Saturday, 6 November 2010
What I saw today was farcical – but sinister. Responding to a reader who’d suggested I might want to come down to cover a protest outside the new Shepherd’s Bush library I was anticipating a quick 10 minute job after the gym and to be on my way. I didn’t really know the details of what the librarians were protesting about but assumed I’d find out and that it probably had something to do with pay.
Arriving at the library I saw no more than about 5 people, 4 of whom were women, handing out the odd leaflet. Having introduced myself I was in the process of interviewing one of the women, an assistant librarian who works at the library and was taking part in the protest on her break. All was calm and I began to understand the issues - essentially they are having their pay reduced and being told to accept new terms and conditions about which I will post again later because what happened next was the thing that dominated the rest of the proceedings.
For five large men in black bomber jackets and suits had by now turned up and were angrily insisting that the two women they’d cornered by a lamppost leave at once. Catching sight of me interviewing said assistant librarian one of them marched towards me, demanded I stop recording the interview and actually rested his hands menacingly on my chest as he purposefully leaned forward into my face to tell me that if I didn’t leave right away the next step would be to call the police. I’d had my one and final warning he informed me, eyes narrowed. When I asked him what the warning was for, Nathan – according to his name badge and the guy in the video above – told me I was on private property and was very much not welcome. This was the message being put forcefully to the other protestors, who pointed out that most of them worked inside the public library they were stood outside. No matter, said the heavies, they didn’t have Westfield’s permission and had to leave. Now.
It took three requests for young Nathan to take his hands off me before he did, and this may have had something to do with my explanation that I wasn’t part of the protest or, more likely, the police constable who’d by now appeared on the scene.
At this point the whole demeanour of the heavies changed as if by magic. The policeman would have had a glittering career in the diplomatic service if he’d taken another path, patiently pointing out that yes, this was private property but that the heavies themselves, to use his words, had to “find a compromise”. The protestors wanted to follow their instructions and leave what was clearly Westfield land but continue their protest on the pavement. Westfield’s henchmen were having none of it – Westfield owned the pavement too, they said. At this point the policeman looked incredulous and repeated his request for a calm compromise, and even radioed the dialogue he’d just had back to the station, presumably to be recorded.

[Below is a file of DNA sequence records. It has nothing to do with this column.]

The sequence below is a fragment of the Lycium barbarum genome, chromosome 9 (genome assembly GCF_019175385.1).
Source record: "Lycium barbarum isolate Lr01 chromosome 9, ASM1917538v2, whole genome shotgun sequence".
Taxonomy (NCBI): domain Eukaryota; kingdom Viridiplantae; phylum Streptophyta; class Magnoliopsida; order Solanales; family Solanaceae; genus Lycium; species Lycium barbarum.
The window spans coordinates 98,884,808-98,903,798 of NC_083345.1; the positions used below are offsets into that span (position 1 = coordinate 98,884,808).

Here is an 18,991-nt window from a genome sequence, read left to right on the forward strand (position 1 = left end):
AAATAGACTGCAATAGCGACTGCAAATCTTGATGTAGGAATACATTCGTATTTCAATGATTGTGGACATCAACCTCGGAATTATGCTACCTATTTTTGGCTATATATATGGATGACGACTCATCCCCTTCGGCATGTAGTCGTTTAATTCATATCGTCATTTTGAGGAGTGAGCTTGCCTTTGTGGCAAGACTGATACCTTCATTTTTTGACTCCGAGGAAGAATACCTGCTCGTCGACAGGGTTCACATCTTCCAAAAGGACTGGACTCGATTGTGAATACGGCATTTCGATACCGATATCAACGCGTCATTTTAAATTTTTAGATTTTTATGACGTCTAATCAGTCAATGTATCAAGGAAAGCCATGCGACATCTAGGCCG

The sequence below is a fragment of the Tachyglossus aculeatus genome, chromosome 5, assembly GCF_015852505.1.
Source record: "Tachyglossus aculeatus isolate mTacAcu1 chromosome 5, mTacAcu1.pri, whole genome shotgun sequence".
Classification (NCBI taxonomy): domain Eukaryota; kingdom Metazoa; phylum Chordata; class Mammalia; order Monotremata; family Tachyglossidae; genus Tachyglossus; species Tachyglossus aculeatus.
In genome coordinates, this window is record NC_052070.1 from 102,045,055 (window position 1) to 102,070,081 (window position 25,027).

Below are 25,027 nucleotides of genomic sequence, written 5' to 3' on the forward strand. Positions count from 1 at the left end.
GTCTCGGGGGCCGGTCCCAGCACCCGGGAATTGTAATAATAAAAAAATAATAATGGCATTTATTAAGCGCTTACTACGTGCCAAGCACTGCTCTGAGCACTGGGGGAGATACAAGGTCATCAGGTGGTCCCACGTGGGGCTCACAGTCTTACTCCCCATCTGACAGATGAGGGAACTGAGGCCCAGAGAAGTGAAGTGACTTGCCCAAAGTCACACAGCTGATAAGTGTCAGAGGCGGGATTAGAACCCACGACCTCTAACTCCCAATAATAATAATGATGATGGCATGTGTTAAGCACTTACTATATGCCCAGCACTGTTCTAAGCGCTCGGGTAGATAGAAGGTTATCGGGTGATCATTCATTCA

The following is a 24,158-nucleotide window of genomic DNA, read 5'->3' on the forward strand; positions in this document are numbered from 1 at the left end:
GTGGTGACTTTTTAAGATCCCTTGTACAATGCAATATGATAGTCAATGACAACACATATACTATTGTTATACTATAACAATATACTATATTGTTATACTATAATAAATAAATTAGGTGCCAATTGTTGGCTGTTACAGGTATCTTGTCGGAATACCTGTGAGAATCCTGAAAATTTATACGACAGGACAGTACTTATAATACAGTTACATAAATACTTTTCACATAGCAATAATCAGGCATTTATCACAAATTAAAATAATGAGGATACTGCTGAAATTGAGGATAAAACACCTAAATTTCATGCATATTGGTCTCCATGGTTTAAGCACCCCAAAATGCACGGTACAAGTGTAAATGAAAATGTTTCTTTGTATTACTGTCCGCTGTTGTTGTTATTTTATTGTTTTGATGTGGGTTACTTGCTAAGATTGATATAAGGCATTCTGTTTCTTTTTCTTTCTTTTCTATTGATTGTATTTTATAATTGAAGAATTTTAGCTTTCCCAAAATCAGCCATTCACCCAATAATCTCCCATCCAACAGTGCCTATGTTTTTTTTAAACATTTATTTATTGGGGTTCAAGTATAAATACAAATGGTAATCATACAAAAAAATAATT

At this point, realising they were unable to push the protestors completely out of sight, the heavies eventually just drifted off leaving everyone, including the policeman I suspect, bemused.
As the gaggle of protestors now congregated on the pavement sharing their experiences with Westfield’s finest, we heard tell of one woman who’d actually been chased down the street because one of the henchmen had wanted to seize her camcorder. Funny how they didn’t try that one on me; can’t imagine why. These were big men so long as they could pick on women, and do so without the police watching.
Perhaps predictably Labour Leader Stephen Cowan also put in an appearance to support the librarians. He hadn’t arrived in time to see the heavies at work but said "it raises big questions" about people's right to protest about a public service.
And what does this say about our new “public” library? That there is an industrial dispute is something I’ll return to later and there will be two valid sides to the argument, but for the time being it seems that what was described by Westfield as a “goodwill gesture” in building the new library – comes with strings attached. Don’t hang around outside and certainly don’t protest about anything. Or else.
On the other hand if you're the Council and filming a good news video about the library - you're very welcome indeed. Here's some more footage from the reader who is commenter number three in the comments section to this article:
Posted by Chris Underwood at 18:42